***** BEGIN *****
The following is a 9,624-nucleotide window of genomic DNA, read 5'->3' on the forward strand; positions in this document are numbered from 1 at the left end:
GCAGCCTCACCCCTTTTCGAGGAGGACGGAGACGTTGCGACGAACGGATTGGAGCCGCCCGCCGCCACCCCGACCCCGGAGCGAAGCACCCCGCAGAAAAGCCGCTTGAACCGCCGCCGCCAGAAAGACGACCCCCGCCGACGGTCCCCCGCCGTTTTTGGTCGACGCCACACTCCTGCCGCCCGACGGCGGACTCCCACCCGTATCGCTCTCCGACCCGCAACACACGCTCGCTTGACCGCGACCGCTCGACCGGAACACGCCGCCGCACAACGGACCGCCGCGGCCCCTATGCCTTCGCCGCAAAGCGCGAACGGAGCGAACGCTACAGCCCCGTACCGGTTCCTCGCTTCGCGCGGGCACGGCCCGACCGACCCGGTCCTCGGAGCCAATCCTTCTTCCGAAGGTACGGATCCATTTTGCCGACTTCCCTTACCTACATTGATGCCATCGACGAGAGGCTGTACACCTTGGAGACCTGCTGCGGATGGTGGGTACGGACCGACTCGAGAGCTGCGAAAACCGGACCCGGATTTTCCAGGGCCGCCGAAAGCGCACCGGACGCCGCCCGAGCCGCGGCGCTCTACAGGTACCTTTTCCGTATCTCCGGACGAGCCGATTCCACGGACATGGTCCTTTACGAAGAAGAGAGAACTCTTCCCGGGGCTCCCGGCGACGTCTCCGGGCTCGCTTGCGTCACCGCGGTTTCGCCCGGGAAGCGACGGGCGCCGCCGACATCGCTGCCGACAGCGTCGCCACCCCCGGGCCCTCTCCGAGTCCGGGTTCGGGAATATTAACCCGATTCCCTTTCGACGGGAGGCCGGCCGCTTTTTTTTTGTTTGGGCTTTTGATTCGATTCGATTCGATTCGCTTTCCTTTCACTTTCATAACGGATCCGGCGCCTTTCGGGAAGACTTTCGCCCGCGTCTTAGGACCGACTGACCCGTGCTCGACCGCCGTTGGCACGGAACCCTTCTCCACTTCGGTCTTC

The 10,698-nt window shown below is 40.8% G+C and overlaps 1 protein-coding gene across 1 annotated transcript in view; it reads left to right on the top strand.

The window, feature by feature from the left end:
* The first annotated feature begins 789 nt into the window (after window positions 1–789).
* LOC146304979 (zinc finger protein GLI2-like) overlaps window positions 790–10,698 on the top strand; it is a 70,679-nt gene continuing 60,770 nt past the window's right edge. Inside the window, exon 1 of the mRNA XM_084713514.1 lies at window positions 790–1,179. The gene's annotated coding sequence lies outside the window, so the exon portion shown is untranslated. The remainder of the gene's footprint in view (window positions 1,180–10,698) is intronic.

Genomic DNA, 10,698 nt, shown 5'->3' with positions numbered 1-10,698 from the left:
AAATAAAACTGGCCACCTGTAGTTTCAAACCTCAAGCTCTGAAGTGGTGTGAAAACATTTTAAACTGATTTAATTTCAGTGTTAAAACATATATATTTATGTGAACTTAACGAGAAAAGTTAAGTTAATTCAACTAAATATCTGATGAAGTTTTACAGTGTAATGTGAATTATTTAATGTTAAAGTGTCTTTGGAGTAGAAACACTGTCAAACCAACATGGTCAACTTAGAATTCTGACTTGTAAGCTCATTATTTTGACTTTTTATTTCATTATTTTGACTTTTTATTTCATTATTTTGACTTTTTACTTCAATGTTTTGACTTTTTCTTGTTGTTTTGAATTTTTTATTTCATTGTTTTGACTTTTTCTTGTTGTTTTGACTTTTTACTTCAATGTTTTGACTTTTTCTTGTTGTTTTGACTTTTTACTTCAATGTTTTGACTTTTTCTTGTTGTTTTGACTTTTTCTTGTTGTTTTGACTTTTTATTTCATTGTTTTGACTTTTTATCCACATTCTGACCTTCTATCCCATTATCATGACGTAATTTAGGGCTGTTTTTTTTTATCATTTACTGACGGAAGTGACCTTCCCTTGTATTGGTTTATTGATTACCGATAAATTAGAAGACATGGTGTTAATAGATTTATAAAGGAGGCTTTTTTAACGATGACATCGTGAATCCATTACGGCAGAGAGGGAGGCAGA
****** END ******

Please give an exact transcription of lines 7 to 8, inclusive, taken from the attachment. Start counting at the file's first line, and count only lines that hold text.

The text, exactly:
Genomic DNA, 10,698 nt, shown 5'->3' with positions numbered 1-10,698 from the left:
AAATAAAACTGGCCACCTGTAGTTTCAAACCTCAAGCTCTGAAGTGGTGTGAAAACATTTTAAACTGATTTAATTTCAGTGTTAAAACATATATATTTATGTGAACTTAACGAGAAAAGTTAAGTTAATTCAACTAAATATCTGATGAAGTTTTACAGTGTAATGTGAATTATTTAATGTTAAAGTGTCTTTGGAGTAGAAACACTGTCAAACCAACATGGTCAACTTAGAATTCTGACTTGTAAGCTCATTATTTTGACTTTTTATTTCATTATTTTGACTTTTTATTTCATTATTTTGACTTTTTACTTCAATGTTTTGACTTTTTCTTGTTGTTTTGAATTTTTTATTTCATTGTTTTGACTTTTTCTTGTTGTTTTGACTTTTTACTTCAATGTTTTGACTTTTTCTTGTTGTTTTGACTTTTTACTTCAATGTTTTGACTTTTTCTTGTTGTTTTGACTTTTTCTTGTTGTTTTGACTTTTTATTTCATTGTTTTGACTTTTTATCCACATTCTGACCTTCTATCCCATTATCATGACGTAATTTAGGGCTGTTTTTTTTTATCATTTACTGACGGAAGTGACCTTCCCTTGTATTGGTTTATTGATTACCGATAAATTAGAAGACATGGTGTTAATAGATTTATAAAGGAGGCTTTTTTAACGATGACATCGTGAATCCATTACGGCAGAGAGGGAGGCAGA